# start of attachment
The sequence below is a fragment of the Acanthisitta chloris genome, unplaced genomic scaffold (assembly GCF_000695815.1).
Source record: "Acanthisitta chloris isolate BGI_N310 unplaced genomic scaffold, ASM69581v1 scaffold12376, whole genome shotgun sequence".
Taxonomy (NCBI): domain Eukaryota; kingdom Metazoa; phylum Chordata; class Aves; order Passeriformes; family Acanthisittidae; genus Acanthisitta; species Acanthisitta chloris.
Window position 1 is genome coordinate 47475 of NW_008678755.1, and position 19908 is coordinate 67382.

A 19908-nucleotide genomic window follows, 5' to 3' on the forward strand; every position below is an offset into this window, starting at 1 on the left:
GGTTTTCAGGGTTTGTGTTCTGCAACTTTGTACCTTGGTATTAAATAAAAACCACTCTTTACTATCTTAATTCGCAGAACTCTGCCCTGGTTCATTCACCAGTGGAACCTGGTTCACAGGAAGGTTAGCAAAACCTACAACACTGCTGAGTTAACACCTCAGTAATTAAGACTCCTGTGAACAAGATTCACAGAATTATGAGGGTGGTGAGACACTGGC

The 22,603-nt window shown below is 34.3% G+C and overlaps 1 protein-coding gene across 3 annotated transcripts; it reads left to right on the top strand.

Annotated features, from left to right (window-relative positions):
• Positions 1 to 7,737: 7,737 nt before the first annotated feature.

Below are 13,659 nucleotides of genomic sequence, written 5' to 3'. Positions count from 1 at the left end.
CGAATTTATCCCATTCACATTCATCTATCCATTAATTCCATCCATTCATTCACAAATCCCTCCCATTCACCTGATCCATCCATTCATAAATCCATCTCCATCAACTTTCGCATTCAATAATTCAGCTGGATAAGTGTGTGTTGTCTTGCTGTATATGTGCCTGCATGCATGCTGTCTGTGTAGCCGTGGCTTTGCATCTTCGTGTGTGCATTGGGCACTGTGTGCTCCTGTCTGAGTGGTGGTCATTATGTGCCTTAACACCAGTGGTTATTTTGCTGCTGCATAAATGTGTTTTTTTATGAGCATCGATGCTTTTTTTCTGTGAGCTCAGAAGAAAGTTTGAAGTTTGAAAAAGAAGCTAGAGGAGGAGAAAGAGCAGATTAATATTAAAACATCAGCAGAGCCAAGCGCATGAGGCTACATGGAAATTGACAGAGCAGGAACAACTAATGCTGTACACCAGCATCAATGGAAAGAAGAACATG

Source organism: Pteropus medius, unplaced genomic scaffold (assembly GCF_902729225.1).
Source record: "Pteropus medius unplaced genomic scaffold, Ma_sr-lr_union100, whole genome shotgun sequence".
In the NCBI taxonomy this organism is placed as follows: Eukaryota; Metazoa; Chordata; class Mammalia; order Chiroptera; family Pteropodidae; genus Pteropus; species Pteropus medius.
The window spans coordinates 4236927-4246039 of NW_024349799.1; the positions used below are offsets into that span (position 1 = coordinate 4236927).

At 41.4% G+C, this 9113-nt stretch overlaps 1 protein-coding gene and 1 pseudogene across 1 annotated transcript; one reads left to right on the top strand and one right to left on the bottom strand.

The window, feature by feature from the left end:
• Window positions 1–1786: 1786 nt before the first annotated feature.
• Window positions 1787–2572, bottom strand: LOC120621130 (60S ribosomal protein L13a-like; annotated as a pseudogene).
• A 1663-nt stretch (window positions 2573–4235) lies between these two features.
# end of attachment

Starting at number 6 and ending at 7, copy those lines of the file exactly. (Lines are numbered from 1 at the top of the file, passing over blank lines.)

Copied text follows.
GGTTTTCAGGGTTTGTGTTCTGCAACTTTGTACCTTGGTATTAAATAAAAACCACTCTTTACTATCTTAATTCGCAGAACTCTGCCCTGGTTCATTCACCAGTGGAACCTGGTTCACAGGAAGGTTAGCAAAACCTACAACACTGCTGAGTTAACACCTCAGTAATTAAGACTCCTGTGAACAAGATTCACAGAATTATGAGGGTGGTGAGACACTGGC

The 22,603-nt window shown below is 34.3% G+C and overlaps 1 protein-coding gene across 3 annotated transcripts; it reads left to right on the top strand.